Finally, our new brain needs a purpose. A purpose is expressed as a series of goals. In the case of our biological brains, our goals are established by the pleasure and fear centers that we have inherited from the old brain. These primitive drives were initially set by biological evolution to foster the survival of species, but the neocortex has enabled us to sublimate them. Watson’s goal was to respond to Jeopardy! queries. Another simply stated goal could be to pass the Turing test. To do so, a digital brain would need a human narrative of its own fictional story so that it can pretend to be a biological human. It would also have to dumb itself down considerably, for any system that displayed the knowledge of, say, Watson would be quickly unmasked as nonbiological.
Ray Kurzweil (How to Create a Mind: The Secret of Human Thought Revealed)
Now if you have proofs to bring forward, bring them forward, and your moral discourse as well; if you have no enthymemes, then fall back upon moral discourse: after all, it is more fitting for a good man to display himself as an honest fellow than as a subtle reasoner.
Aristotle (The Rhetoric & The Poetics of Aristotle)
Right-wing women have surveyed the world: they find it a dangerous place. They see that work subjects them to more danger from more men; it increases the risk of sexual exploitation. They see that creativity and originality in their kind are ridiculed; they see women thrown out of the circle of male civilization for having ideas, plans, visions, ambitions. They see that traditional marriage means selling to one man, not hundreds: the better deal. They see that the streets are cold, and that the women on them are tired, sick, and bruised. They see that the money they can earn will not make them independent of men and that they will still have to play the sex games of their kind: at home and at work too. They see no way to make their bodies authentically their own and to survive in the world of men. They know too that the Left has nothing better to offer: leftist men also want wives and whores; leftist men value whores too much and wives too little. Right-wing women are not wrong. They fear that the Left, in stressing impersonal sex and promiscuity as values, will make them more vulnerable to male sexual aggression, and that they will be despised for not liking it. They are not wrong. Right-wing women see that within the system in which they live they cannot make their bodies their own, but they can agree to privatized male ownership: keep it one-on-one, as it were. They know that they are valued for their sex— their sex organs and their reproductive capacity—and so they try to up their value: through cooperation, manipulation, conformity; through displays of affection or attempts at friendship; through submission and obedience; and especially through the use of euphemism—“femininity, ” “total woman, ” “good, ” “maternal instinct, ” “motherly love. ” Their desperation is quiet; they hide their bruises of body and heart; they dress carefully and have good manners; they suffer, they love God, they follow the rules. They see that intelligence displayed in a woman is a flaw, that intelligence realized in a woman is a crime. They see the world they live in and they are not wrong. They use sex and babies to stay valuable because they need a home, food, clothing. They use the traditional intelligence of the female—animal, not human: they do what they have to to survive.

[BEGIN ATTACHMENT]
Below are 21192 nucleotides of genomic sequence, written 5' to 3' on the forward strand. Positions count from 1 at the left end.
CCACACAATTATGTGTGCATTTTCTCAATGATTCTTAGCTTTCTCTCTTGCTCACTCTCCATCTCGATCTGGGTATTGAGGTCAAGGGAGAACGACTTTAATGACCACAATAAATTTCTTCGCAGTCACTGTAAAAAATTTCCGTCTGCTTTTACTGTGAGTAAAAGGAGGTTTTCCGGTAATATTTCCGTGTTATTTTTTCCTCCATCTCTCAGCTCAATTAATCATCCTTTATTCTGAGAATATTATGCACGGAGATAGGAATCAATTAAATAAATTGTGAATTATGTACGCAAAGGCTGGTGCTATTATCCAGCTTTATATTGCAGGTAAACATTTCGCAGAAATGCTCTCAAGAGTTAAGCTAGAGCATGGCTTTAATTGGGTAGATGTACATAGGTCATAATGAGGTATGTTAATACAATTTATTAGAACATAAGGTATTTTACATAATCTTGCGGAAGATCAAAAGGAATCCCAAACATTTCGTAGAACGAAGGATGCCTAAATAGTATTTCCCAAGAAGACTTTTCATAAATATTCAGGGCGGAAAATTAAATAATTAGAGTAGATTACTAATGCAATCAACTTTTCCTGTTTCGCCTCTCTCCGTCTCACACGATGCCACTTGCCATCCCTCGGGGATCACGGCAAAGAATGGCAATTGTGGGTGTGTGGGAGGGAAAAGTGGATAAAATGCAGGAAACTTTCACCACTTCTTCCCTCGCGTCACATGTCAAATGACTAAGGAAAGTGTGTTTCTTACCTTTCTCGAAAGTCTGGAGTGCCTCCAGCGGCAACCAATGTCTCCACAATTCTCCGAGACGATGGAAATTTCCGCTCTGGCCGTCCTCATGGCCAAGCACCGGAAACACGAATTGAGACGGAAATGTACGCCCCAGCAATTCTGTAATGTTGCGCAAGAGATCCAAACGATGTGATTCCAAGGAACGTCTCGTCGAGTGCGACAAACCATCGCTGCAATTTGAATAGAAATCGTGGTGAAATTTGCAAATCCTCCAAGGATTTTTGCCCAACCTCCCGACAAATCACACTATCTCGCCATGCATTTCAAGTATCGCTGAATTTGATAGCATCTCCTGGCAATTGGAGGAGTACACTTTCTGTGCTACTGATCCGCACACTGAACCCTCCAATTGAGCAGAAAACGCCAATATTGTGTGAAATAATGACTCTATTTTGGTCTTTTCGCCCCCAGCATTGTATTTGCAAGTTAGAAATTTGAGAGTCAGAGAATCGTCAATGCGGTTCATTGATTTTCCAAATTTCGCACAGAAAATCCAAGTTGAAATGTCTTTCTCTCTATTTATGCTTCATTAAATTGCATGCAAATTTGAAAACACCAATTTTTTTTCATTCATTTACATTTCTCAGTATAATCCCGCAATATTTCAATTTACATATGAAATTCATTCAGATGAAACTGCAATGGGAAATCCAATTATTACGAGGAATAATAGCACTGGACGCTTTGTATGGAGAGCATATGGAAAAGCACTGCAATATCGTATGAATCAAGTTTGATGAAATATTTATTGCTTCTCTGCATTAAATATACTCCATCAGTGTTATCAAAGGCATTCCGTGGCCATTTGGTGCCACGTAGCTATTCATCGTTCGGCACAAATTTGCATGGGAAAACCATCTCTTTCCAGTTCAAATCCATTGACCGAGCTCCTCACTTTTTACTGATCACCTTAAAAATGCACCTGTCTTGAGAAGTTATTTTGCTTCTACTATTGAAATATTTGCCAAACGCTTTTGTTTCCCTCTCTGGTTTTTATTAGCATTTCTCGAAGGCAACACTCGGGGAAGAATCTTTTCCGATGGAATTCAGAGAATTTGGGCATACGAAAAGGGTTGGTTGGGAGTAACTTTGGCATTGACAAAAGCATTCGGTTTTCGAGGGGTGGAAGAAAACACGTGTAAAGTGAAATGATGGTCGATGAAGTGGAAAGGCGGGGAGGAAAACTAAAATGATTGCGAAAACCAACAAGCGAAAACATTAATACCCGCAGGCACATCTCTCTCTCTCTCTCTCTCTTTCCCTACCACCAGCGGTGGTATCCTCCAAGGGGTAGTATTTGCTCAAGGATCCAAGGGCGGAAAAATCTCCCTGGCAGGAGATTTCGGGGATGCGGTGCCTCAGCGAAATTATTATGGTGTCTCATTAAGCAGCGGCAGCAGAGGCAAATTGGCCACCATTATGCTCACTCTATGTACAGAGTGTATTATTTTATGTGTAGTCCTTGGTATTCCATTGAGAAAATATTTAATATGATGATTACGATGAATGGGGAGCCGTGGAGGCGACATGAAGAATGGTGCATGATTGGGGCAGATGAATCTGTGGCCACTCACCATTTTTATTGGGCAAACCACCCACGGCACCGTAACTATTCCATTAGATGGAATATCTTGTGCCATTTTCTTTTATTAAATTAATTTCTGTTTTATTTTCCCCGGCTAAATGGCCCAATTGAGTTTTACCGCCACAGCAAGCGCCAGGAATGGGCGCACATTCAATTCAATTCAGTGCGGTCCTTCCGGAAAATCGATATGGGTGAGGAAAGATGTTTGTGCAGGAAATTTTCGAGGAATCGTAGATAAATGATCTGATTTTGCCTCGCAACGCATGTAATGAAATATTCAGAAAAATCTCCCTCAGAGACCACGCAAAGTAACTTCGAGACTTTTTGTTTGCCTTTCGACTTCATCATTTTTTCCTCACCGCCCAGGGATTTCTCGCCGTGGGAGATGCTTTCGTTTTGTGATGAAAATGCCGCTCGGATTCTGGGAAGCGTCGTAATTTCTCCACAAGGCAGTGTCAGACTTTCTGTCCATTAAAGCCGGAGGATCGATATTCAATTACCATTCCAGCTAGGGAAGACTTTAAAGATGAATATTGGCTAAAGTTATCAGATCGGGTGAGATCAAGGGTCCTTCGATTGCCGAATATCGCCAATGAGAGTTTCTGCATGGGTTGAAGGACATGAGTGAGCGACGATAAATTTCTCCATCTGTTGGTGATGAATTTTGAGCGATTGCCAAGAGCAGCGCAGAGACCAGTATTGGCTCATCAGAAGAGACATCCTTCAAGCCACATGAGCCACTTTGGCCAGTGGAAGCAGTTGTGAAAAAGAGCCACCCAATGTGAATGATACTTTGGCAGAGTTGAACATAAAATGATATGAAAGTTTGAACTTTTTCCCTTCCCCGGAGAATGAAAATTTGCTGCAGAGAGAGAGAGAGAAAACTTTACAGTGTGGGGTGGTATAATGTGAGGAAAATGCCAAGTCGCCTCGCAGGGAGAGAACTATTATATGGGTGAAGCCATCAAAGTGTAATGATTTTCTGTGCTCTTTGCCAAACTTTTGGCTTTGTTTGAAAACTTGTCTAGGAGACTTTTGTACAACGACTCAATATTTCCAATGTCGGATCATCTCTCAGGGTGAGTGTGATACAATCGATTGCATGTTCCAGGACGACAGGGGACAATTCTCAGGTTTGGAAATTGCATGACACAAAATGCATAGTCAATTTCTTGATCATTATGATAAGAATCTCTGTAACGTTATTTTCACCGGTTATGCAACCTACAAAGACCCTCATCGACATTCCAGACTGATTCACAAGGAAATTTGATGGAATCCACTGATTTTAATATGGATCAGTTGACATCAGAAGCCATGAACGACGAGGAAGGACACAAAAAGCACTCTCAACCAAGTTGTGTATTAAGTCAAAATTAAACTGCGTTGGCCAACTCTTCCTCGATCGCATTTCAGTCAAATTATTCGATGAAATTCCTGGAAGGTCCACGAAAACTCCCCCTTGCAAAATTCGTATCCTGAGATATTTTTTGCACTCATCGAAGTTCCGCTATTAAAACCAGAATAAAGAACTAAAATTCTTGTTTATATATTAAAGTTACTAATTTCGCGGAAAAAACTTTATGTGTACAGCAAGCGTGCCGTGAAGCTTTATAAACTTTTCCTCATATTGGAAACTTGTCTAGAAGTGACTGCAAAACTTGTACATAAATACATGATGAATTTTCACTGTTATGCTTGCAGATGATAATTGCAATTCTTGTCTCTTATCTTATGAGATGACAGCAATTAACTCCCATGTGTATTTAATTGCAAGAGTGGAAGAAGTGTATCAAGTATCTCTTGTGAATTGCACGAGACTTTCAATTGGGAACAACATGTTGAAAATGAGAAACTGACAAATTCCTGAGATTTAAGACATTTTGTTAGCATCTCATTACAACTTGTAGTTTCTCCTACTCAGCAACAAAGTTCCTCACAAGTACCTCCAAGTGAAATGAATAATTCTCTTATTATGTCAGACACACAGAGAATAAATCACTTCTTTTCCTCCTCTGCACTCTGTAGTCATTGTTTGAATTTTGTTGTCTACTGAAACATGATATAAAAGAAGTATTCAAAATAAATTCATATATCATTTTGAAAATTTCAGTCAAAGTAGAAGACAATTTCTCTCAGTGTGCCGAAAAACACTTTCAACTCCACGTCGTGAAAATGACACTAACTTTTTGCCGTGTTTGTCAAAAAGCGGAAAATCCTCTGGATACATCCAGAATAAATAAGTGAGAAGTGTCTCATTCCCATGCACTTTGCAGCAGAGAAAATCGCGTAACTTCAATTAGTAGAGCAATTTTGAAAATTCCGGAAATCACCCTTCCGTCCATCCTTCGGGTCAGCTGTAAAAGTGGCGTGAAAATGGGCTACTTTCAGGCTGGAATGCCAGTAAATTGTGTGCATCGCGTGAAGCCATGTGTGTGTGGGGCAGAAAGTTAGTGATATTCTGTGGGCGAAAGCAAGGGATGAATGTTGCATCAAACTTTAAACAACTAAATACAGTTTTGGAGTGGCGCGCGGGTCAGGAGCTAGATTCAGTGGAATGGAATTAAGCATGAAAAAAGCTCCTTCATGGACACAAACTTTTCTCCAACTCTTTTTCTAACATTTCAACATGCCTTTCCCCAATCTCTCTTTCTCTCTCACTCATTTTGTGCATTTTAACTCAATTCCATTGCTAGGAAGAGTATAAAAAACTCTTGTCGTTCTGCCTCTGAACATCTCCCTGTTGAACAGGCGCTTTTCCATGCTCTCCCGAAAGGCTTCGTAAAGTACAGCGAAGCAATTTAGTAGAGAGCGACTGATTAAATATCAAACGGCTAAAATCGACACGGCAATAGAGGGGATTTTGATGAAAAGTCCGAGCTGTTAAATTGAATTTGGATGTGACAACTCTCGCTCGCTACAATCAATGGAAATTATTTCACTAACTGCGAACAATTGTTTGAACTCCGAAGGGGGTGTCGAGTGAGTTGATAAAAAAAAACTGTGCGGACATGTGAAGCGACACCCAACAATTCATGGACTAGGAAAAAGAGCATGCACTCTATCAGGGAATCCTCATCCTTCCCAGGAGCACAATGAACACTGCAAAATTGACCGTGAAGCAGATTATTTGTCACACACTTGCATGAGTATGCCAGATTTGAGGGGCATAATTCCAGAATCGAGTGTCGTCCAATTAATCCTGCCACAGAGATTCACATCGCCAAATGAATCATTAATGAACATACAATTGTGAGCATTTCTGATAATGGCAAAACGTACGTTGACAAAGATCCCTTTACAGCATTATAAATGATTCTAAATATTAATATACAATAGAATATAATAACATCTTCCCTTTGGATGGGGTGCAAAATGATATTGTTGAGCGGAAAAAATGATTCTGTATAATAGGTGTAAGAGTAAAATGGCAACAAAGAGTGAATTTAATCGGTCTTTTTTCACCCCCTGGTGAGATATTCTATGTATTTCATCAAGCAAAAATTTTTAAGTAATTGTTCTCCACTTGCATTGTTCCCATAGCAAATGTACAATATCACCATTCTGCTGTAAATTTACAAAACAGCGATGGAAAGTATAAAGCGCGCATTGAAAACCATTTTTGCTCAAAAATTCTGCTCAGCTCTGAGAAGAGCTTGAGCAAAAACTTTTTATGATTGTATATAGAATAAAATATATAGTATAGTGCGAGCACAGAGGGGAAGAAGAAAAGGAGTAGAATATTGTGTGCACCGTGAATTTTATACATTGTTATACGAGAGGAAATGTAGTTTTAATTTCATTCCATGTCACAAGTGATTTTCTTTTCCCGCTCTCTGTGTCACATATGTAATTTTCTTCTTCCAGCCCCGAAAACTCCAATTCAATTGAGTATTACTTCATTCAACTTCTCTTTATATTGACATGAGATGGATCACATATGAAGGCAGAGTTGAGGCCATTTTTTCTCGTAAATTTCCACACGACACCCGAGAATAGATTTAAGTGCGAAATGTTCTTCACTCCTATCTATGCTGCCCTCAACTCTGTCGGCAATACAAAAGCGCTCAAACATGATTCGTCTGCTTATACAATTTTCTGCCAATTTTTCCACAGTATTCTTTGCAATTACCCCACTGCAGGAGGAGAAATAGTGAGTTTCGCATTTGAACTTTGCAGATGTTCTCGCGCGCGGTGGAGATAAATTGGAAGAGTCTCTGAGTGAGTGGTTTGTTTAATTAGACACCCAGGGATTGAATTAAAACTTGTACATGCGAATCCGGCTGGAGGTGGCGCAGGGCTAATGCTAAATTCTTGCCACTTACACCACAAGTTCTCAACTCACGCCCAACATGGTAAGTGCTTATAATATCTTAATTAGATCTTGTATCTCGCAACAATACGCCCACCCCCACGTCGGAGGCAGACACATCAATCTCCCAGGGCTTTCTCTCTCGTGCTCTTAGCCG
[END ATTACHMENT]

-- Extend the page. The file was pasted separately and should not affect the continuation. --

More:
Andrea Dworkin (Right-Wing Women)
By the following morning, Anthony was drunk. By afternoon, he was hungover. His head was pounding, his ears were ringing, and his brothers, who had been surprised to discover him in such a state at their club, were talking far too loudly. Anthony put his hands over his ears and groaned.Everyone was talking far too loudly. “Kate boot you out of the house?” Colin asked, grabbing a walnut from a large pewter dish in the middle their table and splitting it open with a viciously loud crack. Anthony lifted his head just far enough to glare at him. Benedict watched his brother with raised brows and the vaguest hint of a smirk. “She definitely booted him out,” he said to Colin. “Hand me one of those walnuts, will you?” Colin tossed one across the table. “Do you want the crackers as well?” Benedict shook his head and grinned as he held up a fat, leather-bound book. “Much more satisfying to smash them.” “Don’t,” Anthony bit out, his hand shooting out to grab the book, “even think about it.” “Ears a bit sensitive this afternoon, are they?” If Anthony had had a pistol, he would have shot them both, hang the noise. “If I might offer you a piece of advice?” Colin said, munching on his walnut. “You might not,” Anthony replied. He looked up. Colin was chewing with his mouth open. As this had been strictly forbidden while growing up in their household, Anthony could only deduce that Colin was displaying such poor manners only to make more noise. “Close your damned mouth,” he muttered. Colin swallowed, smacked his lips, and took a sip of his tea to wash it all down. “Whatever you did, apologize for it. I know you, and I’m getting to know Kate, and knowing what I know—” “What the hell is he talking about?” Anthony grumbled. “I think,” Benedict said, leaning back in his chair, “that he’s telling you you’re an ass.” “Just so!” Colin exclaimed. Anthony just shook his head wearily. “It’s more complicated than you think.” “It always is,” Benedict said, with sincerity so false it almost managed to sound sincere. “When you two idiots find women gullible enough to actually marry you,” Anthony snapped, “then you may presume to offer me advice. But until then ...shut up.” Colin looked at Benedict. “Think he’s angry?” Benedict quirked a brow. “That or drunk.” Colin shook his head. “No, not drunk. Not anymore, at least. He’s clearly hungover.” “Which would explain,” Benedict said with a philosophical nod, “why he’s so angry.” Anthony spread one hand over his face and pressed hard against his temples with his thumb and middle finger. “God above,” he muttered. ‘‘What would it take to get you two to leave me alone?” “Go home, Anthony,” Benedict said, his voice surprisingly gentle.